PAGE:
07 September 2006

The Scarecrow meets Button-Bright

This passage from The Road to Oz has long been one of my favorite exchanges from L. Frank Baum's books. Even as a little kid, I could empathize with the Scarecrow when faced with an even littler kid.

For those unfamiliar with the Oz saga, the Scarecrow is the famous straw man, his powerful brains intact. Button-Bright is a young lost boy Dorothy has brought to Oz with her on her fourth journey. Button-Bright's young brains are not powerful.

While they waited, the Scarecrow, who was near the little boy, asked: "Why are you called Button-Bright?"

"Don't know," was the answer.

"Oh yes, you do, dear," said Dorothy. "Tell the Scarecrow how you got your name."

"Papa always said I was bright as a button, so Mama always called me Button-Bright," announced the boy.

"Where is your mama?" asked the Scarecrow.

"Don't know," said Button-Bright.

"Where is your home?" asked the Scarecrow.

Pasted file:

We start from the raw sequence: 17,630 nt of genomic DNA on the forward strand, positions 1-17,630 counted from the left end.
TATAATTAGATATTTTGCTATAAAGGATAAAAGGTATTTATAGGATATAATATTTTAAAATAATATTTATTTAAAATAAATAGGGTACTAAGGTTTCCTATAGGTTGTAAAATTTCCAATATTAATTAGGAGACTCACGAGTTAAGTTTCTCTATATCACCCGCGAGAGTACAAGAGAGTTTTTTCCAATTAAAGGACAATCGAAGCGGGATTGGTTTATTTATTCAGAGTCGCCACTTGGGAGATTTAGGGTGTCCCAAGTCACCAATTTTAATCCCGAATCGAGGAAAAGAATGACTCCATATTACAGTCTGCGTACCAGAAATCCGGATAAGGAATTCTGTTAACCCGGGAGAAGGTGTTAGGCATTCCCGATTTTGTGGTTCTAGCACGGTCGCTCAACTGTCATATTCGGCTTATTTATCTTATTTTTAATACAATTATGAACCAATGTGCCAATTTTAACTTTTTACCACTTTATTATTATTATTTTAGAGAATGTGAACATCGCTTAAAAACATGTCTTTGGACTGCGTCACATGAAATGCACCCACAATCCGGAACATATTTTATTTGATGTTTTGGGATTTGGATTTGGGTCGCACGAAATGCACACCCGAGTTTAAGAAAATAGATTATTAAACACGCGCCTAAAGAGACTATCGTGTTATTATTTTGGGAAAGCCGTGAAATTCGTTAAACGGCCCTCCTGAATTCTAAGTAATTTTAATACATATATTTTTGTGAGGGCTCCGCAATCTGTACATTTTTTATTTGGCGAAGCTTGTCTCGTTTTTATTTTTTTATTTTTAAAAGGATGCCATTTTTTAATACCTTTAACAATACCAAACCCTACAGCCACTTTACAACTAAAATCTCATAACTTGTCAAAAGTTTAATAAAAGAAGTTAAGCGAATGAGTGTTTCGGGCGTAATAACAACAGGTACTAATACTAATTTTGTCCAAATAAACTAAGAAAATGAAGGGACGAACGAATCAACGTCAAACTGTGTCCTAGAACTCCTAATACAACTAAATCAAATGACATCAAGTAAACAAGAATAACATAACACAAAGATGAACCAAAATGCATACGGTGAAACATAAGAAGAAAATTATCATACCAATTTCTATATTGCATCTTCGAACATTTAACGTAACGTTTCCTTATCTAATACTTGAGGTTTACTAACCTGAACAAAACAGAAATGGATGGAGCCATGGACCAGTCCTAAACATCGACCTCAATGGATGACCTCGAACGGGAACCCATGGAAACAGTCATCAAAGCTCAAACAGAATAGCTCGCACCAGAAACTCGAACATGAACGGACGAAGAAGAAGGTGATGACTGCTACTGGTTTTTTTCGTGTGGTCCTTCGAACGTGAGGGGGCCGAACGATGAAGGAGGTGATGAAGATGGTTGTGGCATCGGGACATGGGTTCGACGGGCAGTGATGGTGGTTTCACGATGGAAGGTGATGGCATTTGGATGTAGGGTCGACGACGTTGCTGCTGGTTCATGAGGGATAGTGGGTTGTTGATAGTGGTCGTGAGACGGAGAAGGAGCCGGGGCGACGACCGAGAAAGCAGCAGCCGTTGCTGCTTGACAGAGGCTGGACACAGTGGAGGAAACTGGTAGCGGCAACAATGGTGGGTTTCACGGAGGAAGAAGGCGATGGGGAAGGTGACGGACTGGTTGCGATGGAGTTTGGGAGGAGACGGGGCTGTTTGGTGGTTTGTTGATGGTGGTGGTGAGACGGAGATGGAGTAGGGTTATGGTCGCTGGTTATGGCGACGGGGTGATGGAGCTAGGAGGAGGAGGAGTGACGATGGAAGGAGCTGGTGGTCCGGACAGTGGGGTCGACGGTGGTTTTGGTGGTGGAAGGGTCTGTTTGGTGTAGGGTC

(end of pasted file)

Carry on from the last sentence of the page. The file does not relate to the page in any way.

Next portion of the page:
"Don't know," said Button-Bright.

"Don't you want to find your mama again?" asked the Scarecrow.

"Don't know," said Button-Bright, calmly.

The Scarecrow looked thoughtful.

"Your papa may have been right," he observed; "but there are many kinds of buttons, you see. There are silver and gold buttons, which are highly polished and glitter brightly. There are pearl and rubber buttons, and other kinds, with surfaces more or less bright. But there is still another sort of button which is covered with dull cloth, and that must be the sort your papa meant when he said you were bright as a button. Don't you think so?"

"Don't know," said Button-Bright.


David Lee Ingersoll said...

I love Button Bright. He's achieved a perfect zen attitude about life. He's never bored. He doesn't worry. No where he goes, there he is. (To paraphrase another hero of mine.)

J. L. Bell said...

Yes, that's the beauty and dignity of Button-Bright's character. Now it usually makes him a poor protagonist, I think. In the brief episodes of Scarecrow, Lost Princess, and Glinda of Oz when he's on his own, he wanders aimlessly, never worrying or trying very hard to achieve a goal. He doesn't have Dorothy's drive. But he does have her luck at stumbling across something important.

David Lee Ingersoll said...

I meant "no matter where he goes, there he is". Sigh.

But, yeah, Button Bright isn't much of a protagonist. He's a good side kick. He doesn't get ruffled about anything.